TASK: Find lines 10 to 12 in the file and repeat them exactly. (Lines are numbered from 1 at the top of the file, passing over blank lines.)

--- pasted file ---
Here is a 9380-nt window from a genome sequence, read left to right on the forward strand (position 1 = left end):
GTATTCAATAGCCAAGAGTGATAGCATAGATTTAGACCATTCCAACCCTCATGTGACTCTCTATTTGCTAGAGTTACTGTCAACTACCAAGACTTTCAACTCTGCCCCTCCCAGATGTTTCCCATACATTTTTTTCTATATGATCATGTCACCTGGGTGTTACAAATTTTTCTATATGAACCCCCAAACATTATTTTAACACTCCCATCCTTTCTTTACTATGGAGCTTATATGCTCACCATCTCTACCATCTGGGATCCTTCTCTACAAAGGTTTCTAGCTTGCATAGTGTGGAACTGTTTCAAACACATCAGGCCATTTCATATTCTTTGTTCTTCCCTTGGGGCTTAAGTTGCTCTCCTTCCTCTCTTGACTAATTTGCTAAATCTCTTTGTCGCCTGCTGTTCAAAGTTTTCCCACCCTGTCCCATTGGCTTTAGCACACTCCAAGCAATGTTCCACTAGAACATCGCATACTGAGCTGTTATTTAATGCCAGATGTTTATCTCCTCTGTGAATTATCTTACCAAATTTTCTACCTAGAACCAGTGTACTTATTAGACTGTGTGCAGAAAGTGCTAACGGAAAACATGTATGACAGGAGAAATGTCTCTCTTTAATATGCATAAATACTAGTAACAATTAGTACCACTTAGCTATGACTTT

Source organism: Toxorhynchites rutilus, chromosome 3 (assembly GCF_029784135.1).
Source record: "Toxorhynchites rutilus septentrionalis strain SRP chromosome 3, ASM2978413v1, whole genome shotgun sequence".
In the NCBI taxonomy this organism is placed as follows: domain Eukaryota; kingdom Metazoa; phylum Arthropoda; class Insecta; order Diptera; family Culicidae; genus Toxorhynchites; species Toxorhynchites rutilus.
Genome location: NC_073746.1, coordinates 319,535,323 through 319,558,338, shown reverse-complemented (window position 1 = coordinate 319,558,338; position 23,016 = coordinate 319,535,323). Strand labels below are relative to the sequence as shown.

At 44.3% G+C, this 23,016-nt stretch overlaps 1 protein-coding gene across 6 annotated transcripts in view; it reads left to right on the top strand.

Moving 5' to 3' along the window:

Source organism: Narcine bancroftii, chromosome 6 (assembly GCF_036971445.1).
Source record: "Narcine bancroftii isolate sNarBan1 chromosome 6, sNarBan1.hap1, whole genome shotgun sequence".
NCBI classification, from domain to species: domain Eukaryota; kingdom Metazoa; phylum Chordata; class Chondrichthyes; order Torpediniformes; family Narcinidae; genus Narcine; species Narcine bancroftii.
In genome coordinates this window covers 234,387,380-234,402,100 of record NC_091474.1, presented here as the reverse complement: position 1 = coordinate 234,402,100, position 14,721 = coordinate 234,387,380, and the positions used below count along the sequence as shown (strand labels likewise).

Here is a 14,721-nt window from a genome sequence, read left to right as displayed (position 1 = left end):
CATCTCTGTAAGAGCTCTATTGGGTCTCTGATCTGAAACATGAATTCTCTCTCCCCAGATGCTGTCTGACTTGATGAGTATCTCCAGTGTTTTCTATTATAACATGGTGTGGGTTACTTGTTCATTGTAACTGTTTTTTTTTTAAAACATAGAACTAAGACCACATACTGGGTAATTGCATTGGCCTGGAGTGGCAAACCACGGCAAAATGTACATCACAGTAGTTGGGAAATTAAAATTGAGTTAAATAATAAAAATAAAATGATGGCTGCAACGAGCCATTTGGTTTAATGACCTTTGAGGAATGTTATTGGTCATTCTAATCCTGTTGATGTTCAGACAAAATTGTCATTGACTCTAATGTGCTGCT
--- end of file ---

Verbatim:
Source record: "Narcine bancroftii isolate sNarBan1 chromosome 6, sNarBan1.hap1, whole genome shotgun sequence".
NCBI classification, from domain to species: domain Eukaryota; kingdom Metazoa; phylum Chordata; class Chondrichthyes; order Torpediniformes; family Narcinidae; genus Narcine; species Narcine bancroftii.
In genome coordinates this window covers 234,387,380-234,402,100 of record NC_091474.1, presented here as the reverse complement: position 1 = coordinate 234,402,100, position 14,721 = coordinate 234,387,380, and the positions used below count along the sequence as shown (strand labels likewise).